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Early visual areas have neuronal receptive fields that form a sampling mosaic of visual space, resulting in a series of retinotopic maps in which the same region of space is represented in multiple visual areas. It is not clear to what extent the development and maintenance of this retinotopic organization in humans depend on retinal waves and/or visual experience. We examined the corticocortical receptive field organization of resting-state BOLD data in normally sighted, early blind, and anophthalmic (in which both eyes fail to develop) individuals and found that resting-state correlations between V1 and V2/V3 were retinotopically organized for all subject groups. These results show that the gross retinotopic pattern of resting-state connectivity across V1-V3 requires neither retinal waves nor visual experience to develop and persist into adulthood. Significance statement: Evidence from resting-state BOLD data suggests that the connections between early visual areas develop and are maintained even in the absence of retinal waves and visual experience.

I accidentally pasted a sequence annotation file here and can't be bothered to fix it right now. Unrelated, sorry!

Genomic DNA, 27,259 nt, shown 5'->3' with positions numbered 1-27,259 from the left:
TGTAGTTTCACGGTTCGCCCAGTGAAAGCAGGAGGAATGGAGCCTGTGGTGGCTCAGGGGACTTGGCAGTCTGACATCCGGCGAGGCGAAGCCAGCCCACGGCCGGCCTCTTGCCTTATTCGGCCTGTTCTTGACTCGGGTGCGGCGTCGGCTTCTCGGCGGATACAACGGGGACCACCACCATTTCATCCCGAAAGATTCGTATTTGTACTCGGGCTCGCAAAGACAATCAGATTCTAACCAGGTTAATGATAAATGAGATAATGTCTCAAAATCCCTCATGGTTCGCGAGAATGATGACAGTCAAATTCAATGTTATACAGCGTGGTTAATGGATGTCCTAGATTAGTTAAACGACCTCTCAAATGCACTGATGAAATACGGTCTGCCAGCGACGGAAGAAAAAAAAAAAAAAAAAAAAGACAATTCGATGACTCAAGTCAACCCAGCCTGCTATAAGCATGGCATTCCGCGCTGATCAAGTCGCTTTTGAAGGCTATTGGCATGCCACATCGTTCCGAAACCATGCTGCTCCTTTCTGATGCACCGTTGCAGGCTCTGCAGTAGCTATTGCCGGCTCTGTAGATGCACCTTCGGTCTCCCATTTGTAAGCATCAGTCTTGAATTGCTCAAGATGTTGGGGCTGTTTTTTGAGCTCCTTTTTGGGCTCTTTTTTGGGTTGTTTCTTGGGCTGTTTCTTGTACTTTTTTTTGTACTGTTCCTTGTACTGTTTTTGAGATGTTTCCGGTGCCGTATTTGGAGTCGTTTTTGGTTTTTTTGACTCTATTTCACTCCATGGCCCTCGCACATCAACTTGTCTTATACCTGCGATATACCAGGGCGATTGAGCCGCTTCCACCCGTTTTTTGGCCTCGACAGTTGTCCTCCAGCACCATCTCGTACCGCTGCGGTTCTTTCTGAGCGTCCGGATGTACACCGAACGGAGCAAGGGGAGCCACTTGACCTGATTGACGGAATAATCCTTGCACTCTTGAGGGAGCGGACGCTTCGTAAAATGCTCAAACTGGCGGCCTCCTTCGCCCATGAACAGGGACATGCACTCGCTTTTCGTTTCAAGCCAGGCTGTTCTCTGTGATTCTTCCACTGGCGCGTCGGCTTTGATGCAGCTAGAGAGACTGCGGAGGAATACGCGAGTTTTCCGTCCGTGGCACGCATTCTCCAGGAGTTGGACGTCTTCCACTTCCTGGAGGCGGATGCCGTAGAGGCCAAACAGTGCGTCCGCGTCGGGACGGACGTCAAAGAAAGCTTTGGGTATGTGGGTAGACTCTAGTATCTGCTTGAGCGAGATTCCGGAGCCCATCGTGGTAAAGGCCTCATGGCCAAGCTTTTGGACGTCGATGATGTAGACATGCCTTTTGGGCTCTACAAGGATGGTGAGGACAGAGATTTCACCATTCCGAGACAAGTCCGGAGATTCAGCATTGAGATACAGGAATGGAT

Original publication




Journal article


J Neurosci

Publication Date





12366 - 12382


blindness, cortical maps, fMRI, resting state, retinotopy, visual deprivation, Adult, Anophthalmos, Blindness, Brain Mapping, Case-Control Studies, Cerebral Cortex, Evoked Potentials, Visual, Female, Humans, Male, Membrane Potentials, Middle Aged, Retina, Visual Fields, Visual Perception